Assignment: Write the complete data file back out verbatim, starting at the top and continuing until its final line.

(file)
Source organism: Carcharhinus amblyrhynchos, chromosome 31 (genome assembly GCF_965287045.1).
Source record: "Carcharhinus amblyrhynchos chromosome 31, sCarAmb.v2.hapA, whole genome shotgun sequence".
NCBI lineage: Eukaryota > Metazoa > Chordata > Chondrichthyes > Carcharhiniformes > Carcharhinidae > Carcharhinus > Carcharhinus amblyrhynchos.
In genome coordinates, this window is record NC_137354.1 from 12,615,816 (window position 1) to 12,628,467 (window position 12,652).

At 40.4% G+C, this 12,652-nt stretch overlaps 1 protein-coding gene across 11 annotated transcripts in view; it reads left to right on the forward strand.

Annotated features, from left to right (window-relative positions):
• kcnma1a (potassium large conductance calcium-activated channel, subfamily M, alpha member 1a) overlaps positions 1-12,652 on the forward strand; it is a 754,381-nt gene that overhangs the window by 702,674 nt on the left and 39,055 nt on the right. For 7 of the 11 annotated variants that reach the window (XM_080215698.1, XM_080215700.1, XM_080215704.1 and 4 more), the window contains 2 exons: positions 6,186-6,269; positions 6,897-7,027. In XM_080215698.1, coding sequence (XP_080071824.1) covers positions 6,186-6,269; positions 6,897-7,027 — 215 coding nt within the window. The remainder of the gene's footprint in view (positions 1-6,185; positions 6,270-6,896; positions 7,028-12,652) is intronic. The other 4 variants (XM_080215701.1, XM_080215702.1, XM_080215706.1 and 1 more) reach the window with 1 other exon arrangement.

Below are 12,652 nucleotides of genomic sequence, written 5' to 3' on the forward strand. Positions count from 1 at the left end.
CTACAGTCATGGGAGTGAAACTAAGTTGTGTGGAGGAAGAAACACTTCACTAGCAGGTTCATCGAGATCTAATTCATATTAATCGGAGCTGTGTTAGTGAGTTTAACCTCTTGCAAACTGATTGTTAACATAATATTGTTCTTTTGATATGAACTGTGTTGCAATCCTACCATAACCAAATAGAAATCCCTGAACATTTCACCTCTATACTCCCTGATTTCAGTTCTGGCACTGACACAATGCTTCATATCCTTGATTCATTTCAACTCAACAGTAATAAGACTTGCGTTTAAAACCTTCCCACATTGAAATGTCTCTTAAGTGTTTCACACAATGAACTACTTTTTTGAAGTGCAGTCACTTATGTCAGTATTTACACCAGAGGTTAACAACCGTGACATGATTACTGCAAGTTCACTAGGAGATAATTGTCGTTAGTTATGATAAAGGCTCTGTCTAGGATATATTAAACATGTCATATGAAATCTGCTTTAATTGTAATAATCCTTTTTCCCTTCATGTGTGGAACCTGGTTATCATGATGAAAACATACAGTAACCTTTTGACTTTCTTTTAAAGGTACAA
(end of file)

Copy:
Source organism: Carcharhinus amblyrhynchos, chromosome 31 (genome assembly GCF_965287045.1).
Source record: "Carcharhinus amblyrhynchos chromosome 31, sCarAmb.v2.hapA, whole genome shotgun sequence".
NCBI lineage: Eukaryota > Metazoa > Chordata > Chondrichthyes > Carcharhiniformes > Carcharhinidae > Carcharhinus > Carcharhinus amblyrhynchos.
In genome coordinates, this window is record NC_137354.1 from 12,615,816 (window position 1) to 12,628,467 (window position 12,652).

At 40.4% G+C, this 12,652-nt stretch overlaps 1 protein-coding gene across 11 annotated transcripts in view; it reads left to right on the forward strand.

Annotated features, from left to right (window-relative positions):
• kcnma1a (potassium large conductance calcium-activated channel, subfamily M, alpha member 1a) overlaps positions 1-12,652 on the forward strand; it is a 754,381-nt gene that overhangs the window by 702,674 nt on the left and 39,055 nt on the right. For 7 of the 11 annotated variants that reach the window (XM_080215698.1, XM_080215700.1, XM_080215704.1 and 4 more), the window contains 2 exons: positions 6,186-6,269; positions 6,897-7,027. In XM_080215698.1, coding sequence (XP_080071824.1) covers positions 6,186-6,269; positions 6,897-7,027 — 215 coding nt within the window. The remainder of the gene's footprint in view (positions 1-6,185; positions 6,270-6,896; positions 7,028-12,652) is intronic. The other 4 variants (XM_080215701.1, XM_080215702.1, XM_080215706.1 and 1 more) reach the window with 1 other exon arrangement.

Below are 12,652 nucleotides of genomic sequence, written 5' to 3' on the forward strand. Positions count from 1 at the left end.
CTACAGTCATGGGAGTGAAACTAAGTTGTGTGGAGGAAGAAACACTTCACTAGCAGGTTCATCGAGATCTAATTCATATTAATCGGAGCTGTGTTAGTGAGTTTAACCTCTTGCAAACTGATTGTTAACATAATATTGTTCTTTTGATATGAACTGTGTTGCAATCCTACCATAACCAAATAGAAATCCCTGAACATTTCACCTCTATACTCCCTGATTTCAGTTCTGGCACTGACACAATGCTTCATATCCTTGATTCATTTCAACTCAACAGTAATAAGACTTGCGTTTAAAACCTTCCCACATTGAAATGTCTCTTAAGTGTTTCACACAATGAACTACTTTTTTGAAGTGCAGTCACTTATGTCAGTATTTACACCAGAGGTTAACAACCGTGACATGATTACTGCAAGTTCACTAGGAGATAATTGTCGTTAGTTATGATAAAGGCTCTGTCTAGGATATATTAAACATGTCATATGAAATCTGCTTTAATTGTAATAATCCTTTTTCCCTTCATGTGTGGAACCTGGTTATCATGATGAAAACATACAGTAACCTTTTGACTTTCTTTTAAAGGTACAA